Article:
I was just looking at Korch’s blog from Wednesday, January 7, 2009:
See all of these tactical traps? I played the c3 Sicilian for a while and never remember seeing these traps. The other day I played a Najdorf as White. Going over the game I found all kinds of traps I hadn’t noticed before (with help from Crafty) right in the opening.
I think this is what the strong players (expert+) do, they evaluate these possibilities (or know them cold).
Typical 1700 level player is probably just playing some pattern they like in the opening, that they perhaps saw as an opening line from somewhere. Later, some really dumb mistake is decisive, and then a good portion of an hour is wasted making the other person verify their technique. For me, I think of this as blitz mentality because it is often played fast by this player. So when I play them, I get in lots of “grind” games, whose sole theoretical objective seems to be whether time-trouble will have it’s say, and most players seem satisfied by the result alone, if they win.
Anyway, my plan for my next game is to spend a little more time in the opening, but mainly not to avoid anything sharp, then less time in the middlegame, where I needlessly waste time when I already know my moves, then saving more time for the endgame so that result is not affected by the clock.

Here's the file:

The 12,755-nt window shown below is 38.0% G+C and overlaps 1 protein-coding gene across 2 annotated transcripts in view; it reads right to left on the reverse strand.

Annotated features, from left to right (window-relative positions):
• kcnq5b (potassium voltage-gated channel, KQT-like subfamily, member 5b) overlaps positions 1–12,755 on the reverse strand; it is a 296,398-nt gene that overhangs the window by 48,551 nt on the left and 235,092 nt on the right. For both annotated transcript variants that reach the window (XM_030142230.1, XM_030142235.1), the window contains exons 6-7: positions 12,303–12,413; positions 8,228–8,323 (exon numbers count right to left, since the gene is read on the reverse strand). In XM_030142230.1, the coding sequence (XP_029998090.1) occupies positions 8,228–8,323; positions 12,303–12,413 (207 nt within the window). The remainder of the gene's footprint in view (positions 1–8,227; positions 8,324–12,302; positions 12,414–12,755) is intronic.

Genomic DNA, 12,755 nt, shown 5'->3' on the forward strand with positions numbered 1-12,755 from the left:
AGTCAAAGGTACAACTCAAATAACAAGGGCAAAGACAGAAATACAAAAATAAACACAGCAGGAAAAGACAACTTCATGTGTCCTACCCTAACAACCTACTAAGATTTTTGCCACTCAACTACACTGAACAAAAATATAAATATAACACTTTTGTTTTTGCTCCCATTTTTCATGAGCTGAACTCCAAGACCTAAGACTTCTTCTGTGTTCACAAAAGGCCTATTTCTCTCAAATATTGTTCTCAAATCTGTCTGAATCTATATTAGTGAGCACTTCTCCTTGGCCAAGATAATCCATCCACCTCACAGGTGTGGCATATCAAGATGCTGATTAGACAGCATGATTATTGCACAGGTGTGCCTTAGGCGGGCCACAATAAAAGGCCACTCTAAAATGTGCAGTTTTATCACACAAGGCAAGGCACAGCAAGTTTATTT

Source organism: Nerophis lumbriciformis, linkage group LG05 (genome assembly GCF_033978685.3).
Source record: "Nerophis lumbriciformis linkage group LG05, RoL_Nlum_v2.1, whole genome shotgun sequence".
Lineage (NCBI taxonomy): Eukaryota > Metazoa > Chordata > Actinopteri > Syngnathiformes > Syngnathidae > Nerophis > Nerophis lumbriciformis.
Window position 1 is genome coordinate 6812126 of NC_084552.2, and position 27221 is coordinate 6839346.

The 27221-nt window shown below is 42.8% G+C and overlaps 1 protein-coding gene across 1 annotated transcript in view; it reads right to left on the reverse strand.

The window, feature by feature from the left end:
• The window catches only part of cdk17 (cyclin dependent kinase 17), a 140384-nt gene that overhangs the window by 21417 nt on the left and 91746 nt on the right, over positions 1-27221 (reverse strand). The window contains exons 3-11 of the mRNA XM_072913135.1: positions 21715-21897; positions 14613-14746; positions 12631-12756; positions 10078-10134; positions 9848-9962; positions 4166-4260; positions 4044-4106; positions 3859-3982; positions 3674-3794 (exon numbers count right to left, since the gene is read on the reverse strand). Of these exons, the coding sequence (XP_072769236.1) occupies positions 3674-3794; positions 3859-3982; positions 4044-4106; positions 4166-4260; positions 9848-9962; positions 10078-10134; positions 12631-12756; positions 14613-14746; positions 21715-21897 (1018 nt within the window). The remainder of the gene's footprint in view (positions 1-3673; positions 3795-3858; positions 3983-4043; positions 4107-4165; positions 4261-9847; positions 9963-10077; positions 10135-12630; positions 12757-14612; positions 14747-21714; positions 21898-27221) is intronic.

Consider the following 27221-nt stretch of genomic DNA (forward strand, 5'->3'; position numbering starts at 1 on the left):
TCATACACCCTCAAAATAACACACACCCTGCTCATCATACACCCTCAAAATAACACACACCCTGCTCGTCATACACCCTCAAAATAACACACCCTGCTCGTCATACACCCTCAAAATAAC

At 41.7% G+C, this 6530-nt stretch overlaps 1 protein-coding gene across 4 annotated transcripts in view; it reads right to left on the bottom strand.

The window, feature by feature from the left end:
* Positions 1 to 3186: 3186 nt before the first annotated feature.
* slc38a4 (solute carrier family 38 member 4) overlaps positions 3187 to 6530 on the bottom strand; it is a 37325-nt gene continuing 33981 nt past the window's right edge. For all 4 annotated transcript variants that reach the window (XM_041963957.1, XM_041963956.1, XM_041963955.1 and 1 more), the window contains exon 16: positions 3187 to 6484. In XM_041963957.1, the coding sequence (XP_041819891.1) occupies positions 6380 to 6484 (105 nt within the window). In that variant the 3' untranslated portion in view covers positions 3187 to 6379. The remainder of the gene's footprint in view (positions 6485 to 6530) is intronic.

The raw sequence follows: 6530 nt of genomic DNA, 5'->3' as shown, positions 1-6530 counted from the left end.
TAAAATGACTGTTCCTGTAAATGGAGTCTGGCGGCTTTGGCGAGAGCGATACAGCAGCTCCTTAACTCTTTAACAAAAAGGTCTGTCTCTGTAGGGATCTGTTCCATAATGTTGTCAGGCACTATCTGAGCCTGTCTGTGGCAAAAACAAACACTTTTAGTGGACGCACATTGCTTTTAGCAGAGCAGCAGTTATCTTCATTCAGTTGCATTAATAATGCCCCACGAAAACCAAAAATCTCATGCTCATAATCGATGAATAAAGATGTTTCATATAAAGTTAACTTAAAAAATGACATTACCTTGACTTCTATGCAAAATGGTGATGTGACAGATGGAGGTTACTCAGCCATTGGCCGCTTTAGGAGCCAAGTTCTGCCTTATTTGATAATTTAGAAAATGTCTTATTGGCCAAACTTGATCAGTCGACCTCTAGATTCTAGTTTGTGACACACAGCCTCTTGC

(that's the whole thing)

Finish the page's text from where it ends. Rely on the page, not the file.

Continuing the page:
Also, I don’t plan on forcing wins out of drawn positions as someone just tried against me. I plan to write the move down after I make it, and to record accurately and legibly, not scribbling times all over it, etc.. In addition, I actually need the time to do these things, so I will not play G/60, if I can avoid it.
Sure, I can play fast but it quickly becomes a hack from the gut, where you basically only verify your trickiest threats, and your opponents mates. Oddly, I think this blitz behavior, for a lot of players, carries over into regular games, so it becomes a little bit of a blitz game played slowly. Sure, everyone scans the board correctly for the one-movers, but then sometimes miss the two-movers. And then, for some strange reason, players don’t generally seem to feel bad about it because, oh well, it was a time-pressure thing/result. Well, then play at a pace that makes sense for the game. Some people will even try and trick you into their time-pressure, following them there, probably sub-conscious, but then how often is the player satisfied by this course of action when a positive end-result comes out of it(?) No need to analyze, hurray! It’s as if they tricked the IRS or something. hehe. Shoot, I’ve probably many a game lead an opponent into time-trouble disaster. It has been played upon me as well, just not as often. But usually there are huge gaffes on my side and my opponents when this occurs, so why do it?
My original point is that if you simply memorized the openings, you wouldn’t be in a position to spring the traps resulting from the mis-steps. Really, it’s not even traps so much as understanding the different ideas between one subvariation of an opening and another. In Korch’s c3 Sicilian example, Black will often play e6, not because Black enjoys blocking in his/her light squared bishop, but rather because Bb4 pins the knight on c3 that is attacking the queen on d5.